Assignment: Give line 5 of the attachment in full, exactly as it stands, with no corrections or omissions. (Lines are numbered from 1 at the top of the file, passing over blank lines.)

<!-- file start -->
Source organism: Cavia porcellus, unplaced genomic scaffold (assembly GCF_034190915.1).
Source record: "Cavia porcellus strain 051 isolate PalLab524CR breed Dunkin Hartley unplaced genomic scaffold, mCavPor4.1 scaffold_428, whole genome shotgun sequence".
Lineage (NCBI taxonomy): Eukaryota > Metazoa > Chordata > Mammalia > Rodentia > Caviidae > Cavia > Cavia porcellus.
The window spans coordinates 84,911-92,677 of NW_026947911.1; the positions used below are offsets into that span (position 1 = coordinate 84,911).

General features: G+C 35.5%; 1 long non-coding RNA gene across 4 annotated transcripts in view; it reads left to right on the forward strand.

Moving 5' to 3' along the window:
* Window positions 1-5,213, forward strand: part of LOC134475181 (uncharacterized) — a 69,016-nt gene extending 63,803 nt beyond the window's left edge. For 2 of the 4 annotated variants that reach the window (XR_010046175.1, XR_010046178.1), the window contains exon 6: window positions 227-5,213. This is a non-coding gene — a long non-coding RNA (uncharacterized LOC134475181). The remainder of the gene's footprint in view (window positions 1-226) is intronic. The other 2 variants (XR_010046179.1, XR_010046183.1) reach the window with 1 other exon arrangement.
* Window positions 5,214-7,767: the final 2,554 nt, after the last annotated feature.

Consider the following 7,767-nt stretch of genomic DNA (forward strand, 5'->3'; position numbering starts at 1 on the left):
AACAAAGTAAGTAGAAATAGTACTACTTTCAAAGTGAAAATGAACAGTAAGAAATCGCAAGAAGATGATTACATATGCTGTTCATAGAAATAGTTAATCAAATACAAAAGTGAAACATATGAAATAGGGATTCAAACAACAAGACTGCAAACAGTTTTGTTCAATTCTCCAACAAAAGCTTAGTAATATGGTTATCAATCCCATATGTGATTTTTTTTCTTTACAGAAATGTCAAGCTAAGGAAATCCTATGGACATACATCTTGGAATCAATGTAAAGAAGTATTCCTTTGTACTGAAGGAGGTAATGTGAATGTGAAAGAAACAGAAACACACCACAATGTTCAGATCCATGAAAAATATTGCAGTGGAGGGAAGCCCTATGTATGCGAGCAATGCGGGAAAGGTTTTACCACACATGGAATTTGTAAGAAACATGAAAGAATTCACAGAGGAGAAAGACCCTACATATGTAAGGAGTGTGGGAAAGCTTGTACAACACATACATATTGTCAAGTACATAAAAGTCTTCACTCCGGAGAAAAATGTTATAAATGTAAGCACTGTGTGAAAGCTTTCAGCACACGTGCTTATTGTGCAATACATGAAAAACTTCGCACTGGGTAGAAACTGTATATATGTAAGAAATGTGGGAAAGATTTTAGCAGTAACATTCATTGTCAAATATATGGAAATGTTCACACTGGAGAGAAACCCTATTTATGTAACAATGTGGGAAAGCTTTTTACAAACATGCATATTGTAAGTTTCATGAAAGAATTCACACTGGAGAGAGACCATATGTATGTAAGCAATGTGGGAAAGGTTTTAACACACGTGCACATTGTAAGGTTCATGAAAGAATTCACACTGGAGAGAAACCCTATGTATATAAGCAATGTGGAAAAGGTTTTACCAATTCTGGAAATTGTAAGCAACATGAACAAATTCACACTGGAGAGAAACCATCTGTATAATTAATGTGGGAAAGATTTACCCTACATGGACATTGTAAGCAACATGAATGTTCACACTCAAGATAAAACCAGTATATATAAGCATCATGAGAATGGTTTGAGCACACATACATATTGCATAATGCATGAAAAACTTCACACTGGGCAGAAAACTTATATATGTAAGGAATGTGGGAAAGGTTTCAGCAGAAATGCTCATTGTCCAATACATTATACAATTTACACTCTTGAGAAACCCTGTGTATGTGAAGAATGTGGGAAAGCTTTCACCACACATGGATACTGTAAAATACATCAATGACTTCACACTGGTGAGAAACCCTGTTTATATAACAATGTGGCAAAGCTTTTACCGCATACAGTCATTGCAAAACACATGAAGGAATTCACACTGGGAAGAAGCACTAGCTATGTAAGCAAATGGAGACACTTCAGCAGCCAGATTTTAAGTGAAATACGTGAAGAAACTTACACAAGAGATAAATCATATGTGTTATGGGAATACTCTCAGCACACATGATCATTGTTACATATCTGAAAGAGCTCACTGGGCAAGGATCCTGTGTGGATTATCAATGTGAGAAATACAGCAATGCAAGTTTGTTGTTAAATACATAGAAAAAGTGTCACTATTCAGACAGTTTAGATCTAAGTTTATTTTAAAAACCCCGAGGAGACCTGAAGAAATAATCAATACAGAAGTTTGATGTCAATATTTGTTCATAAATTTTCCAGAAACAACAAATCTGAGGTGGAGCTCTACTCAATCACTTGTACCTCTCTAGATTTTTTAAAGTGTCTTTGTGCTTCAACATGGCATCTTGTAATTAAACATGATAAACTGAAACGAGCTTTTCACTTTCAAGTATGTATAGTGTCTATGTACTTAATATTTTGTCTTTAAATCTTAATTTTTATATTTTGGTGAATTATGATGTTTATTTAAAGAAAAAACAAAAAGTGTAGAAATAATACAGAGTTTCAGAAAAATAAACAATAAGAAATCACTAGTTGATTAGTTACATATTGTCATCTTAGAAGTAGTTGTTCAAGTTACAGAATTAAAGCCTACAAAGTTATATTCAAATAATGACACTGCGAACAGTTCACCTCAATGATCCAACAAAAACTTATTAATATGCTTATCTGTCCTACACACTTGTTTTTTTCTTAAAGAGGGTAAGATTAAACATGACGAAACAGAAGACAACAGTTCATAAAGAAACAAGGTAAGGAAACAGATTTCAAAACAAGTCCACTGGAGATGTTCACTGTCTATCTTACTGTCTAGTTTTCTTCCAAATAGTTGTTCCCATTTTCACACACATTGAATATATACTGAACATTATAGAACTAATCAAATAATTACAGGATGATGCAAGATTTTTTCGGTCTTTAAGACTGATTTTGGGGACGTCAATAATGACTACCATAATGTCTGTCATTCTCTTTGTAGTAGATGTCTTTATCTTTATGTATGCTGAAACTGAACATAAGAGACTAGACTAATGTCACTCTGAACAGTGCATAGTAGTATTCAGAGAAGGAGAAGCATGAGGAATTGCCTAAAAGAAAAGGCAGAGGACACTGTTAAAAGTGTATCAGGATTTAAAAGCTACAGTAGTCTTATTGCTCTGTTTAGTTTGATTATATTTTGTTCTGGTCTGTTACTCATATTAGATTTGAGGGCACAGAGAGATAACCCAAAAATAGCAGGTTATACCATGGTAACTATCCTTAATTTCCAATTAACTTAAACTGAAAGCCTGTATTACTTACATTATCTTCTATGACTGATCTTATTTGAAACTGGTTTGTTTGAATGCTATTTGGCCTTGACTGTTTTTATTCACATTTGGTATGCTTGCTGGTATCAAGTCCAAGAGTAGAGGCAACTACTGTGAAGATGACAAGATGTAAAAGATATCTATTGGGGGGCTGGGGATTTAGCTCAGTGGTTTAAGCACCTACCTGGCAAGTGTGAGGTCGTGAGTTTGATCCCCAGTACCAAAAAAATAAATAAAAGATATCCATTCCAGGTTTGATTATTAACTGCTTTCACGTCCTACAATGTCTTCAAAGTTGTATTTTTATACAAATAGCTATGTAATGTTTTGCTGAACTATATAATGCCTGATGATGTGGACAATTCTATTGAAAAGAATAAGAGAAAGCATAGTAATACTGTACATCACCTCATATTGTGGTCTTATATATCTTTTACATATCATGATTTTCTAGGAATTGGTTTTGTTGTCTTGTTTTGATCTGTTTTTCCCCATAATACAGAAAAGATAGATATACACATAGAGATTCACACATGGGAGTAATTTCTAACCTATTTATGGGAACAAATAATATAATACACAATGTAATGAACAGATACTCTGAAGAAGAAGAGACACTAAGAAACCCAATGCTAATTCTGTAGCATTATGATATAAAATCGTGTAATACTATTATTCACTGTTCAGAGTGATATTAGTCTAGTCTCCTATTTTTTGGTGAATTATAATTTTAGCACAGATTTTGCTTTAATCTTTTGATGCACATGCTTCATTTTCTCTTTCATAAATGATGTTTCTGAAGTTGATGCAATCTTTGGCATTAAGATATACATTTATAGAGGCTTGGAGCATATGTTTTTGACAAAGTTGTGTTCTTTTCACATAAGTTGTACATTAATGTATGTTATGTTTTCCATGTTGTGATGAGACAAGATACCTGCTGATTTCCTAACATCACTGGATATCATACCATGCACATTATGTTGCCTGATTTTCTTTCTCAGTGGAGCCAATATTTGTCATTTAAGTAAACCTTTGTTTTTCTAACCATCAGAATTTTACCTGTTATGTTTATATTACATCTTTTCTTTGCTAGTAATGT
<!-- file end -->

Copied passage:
General features: G+C 35.5%; 1 long non-coding RNA gene across 4 annotated transcripts in view; it reads left to right on the forward strand.